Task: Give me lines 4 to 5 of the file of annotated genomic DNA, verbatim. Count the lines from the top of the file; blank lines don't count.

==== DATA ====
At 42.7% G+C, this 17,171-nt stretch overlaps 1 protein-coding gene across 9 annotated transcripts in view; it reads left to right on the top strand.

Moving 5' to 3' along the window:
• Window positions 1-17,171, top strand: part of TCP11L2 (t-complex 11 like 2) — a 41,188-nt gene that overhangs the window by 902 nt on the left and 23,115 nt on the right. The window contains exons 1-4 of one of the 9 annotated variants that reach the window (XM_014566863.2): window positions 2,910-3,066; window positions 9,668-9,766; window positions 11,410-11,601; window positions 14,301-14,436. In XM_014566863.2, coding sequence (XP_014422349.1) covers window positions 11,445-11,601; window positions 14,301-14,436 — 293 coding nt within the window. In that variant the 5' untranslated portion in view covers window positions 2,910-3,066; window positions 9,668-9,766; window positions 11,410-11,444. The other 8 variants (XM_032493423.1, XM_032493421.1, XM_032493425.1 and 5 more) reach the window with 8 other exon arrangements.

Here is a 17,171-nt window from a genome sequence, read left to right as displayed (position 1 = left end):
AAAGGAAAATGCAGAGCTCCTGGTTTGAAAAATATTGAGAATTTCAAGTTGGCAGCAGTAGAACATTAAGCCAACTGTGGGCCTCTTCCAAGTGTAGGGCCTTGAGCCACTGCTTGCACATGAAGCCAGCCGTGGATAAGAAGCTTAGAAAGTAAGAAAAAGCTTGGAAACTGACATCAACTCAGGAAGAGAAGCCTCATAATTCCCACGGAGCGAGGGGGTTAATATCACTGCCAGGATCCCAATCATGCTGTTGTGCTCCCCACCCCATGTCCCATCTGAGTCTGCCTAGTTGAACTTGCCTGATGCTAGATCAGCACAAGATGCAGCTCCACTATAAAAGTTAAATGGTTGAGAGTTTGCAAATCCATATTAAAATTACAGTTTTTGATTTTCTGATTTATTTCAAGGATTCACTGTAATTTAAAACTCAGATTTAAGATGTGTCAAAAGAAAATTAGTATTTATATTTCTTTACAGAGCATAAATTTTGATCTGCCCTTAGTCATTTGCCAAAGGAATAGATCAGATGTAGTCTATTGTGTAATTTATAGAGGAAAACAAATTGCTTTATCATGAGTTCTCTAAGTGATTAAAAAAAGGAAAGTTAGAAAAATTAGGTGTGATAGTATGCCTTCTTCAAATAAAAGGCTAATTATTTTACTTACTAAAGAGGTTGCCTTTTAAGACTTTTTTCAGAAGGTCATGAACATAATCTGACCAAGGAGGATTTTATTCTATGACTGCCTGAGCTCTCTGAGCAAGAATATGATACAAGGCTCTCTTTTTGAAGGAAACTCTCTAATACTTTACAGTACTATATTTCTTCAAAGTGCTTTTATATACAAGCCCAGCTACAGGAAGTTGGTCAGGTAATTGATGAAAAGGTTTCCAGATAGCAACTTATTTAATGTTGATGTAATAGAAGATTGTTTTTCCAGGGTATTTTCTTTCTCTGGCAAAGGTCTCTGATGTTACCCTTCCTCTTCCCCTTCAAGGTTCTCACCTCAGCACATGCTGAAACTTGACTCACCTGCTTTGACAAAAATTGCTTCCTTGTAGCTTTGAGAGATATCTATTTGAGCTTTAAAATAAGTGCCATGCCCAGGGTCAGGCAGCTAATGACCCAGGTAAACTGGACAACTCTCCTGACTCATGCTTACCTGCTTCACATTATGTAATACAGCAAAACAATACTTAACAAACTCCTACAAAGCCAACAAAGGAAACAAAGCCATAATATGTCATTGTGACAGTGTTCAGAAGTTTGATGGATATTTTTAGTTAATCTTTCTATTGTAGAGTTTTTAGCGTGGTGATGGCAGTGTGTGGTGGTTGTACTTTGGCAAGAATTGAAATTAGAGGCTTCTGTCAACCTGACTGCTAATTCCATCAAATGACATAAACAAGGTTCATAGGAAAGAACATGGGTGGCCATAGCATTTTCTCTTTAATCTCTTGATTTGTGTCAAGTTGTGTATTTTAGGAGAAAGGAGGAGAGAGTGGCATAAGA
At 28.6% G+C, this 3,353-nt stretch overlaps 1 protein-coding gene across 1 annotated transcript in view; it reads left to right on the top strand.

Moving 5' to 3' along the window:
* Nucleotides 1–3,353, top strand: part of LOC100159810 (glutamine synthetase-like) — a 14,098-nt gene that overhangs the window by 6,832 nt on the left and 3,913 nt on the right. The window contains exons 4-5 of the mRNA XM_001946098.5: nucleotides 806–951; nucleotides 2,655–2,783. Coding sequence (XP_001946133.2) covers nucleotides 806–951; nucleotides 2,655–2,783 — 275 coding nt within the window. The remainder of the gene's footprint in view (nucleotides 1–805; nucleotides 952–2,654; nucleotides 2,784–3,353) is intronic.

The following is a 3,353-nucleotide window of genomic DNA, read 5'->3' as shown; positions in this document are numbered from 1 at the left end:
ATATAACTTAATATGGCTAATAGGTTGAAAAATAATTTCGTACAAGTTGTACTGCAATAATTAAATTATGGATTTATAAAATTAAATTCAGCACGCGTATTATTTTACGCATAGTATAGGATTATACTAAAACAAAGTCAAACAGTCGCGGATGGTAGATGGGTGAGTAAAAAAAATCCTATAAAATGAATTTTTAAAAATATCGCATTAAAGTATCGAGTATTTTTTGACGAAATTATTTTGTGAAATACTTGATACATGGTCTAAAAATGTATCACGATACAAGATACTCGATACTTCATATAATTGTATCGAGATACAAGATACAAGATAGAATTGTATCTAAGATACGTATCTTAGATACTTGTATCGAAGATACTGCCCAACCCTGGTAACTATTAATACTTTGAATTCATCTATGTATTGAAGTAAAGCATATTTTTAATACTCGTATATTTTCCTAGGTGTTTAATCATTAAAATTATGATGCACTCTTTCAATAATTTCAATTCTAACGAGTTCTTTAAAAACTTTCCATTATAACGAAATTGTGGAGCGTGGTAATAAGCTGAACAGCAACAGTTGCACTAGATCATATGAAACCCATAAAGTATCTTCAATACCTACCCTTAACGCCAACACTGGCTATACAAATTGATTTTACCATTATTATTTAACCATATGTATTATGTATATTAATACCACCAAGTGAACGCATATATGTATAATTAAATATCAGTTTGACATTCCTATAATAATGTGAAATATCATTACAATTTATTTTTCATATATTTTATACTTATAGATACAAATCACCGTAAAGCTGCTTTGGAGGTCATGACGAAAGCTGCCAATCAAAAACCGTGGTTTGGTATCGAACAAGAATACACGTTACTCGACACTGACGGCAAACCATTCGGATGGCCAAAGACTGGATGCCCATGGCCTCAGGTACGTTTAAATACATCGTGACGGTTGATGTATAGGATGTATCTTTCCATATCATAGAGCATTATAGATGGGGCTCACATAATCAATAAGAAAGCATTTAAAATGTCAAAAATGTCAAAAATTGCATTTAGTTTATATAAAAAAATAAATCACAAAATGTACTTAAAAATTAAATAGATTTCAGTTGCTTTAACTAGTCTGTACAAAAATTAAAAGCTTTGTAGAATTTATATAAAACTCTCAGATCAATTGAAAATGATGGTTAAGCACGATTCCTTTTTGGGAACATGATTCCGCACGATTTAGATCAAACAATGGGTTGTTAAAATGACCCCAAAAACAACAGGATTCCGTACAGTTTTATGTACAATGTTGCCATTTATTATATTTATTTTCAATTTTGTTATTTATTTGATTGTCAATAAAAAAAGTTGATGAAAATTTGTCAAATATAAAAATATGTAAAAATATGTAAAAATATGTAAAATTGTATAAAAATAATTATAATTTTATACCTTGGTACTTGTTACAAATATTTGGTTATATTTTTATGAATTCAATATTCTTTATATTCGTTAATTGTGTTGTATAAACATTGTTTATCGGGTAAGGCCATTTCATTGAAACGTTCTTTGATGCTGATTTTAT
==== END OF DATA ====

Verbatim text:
Here is a 17,171-nt window from a genome sequence, read left to right as displayed (position 1 = left end):
AAAGGAAAATGCAGAGCTCCTGGTTTGAAAAATATTGAGAATTTCAAGTTGGCAGCAGTAGAACATTAAGCCAACTGTGGGCCTCTTCCAAGTGTAGGGCCTTGAGCCACTGCTTGCACATGAAGCCAGCCGTGGATAAGAAGCTTAGAAAGTAAGAAAAAGCTTGGAAACTGACATCAACTCAGGAAGAGAAGCCTCATAATTCCCACGGAGCGAGGGGGTTAATATCACTGCCAGGATCCCAATCATGCTGTTGTGCTCCCCACCCCATGTCCCATCTGAGTCTGCCTAGTTGAACTTGCCTGATGCTAGATCAGCACAAGATGCAGCTCCACTATAAAAGTTAAATGGTTGAGAGTTTGCAAATCCATATTAAAATTACAGTTTTTGATTTTCTGATTTATTTCAAGGATTCACTGTAATTTAAAACTCAGATTTAAGATGTGTCAAAAGAAAATTAGTATTTATATTTCTTTACAGAGCATAAATTTTGATCTGCCCTTAGTCATTTGCCAAAGGAATAGATCAGATGTAGTCTATTGTGTAATTTATAGAGGAAAACAAATTGCTTTATCATGAGTTCTCTAAGTGATTAAAAAAAGGAAAGTTAGAAAAATTAGGTGTGATAGTATGCCTTCTTCAAATAAAAGGCTAATTATTTTACTTACTAAAGAGGTTGCCTTTTAAGACTTTTTTCAGAAGGTCATGAACATAATCTGACCAAGGAGGATTTTATTCTATGACTGCCTGAGCTCTCTGAGCAAGAATATGATACAAGGCTCTCTTTTTGAAGGAAACTCTCTAATACTTTACAGTACTATATTTCTTCAAAGTGCTTTTATATACAAGCCCAGCTACAGGAAGTTGGTCAGGTAATTGATGAAAAGGTTTCCAGATAGCAACTTATTTAATGTTGATGTAATAGAAGATTGTTTTTCCAGGGTATTTTCTTTCTCTGGCAAAGGTCTCTGATGTTACCCTTCCTCTTCCCCTTCAAGGTTCTCACCTCAGCACATGCTGAAACTTGACTCACCTGCTTTGACAAAAATTGCTTCCTTGTAGCTTTGAGAGATATCTATTTGAGCTTTAAAATAAGTGCCATGCCCAGGGTCAGGCAGCTAATGACCCAGGTAAACTGGACAACTCTCCTGACTCATGCTTACCTGCTTCACATTATGTAATACAGCAAAACAATACTTAACAAACTCCTACAAAGCCAACAAAGGAAACAAAGCCATAATATGTCATTGTGACAGTGTTCAGAAGTTTGATGGATATTTTTAGTTAATCTTTCTATTGTAGAGTTTTTAGCGTGGTGATGGCAGTGTGTGGTGGTTGTACTTTGGCAAGAATTGAAATTAGAGGCTTCTGTCAACCTGACTGCTAATTCCATCAAATGACATAAACAAGGTTCATAGGAAAGAACATGGGTGGCCATAGCATTTTCTCTTTAATCTCTTGATTTGTGTCAAGTTGTGTATTTTAGGAGAAAGGAGGAGAGAGTGGCATAAGA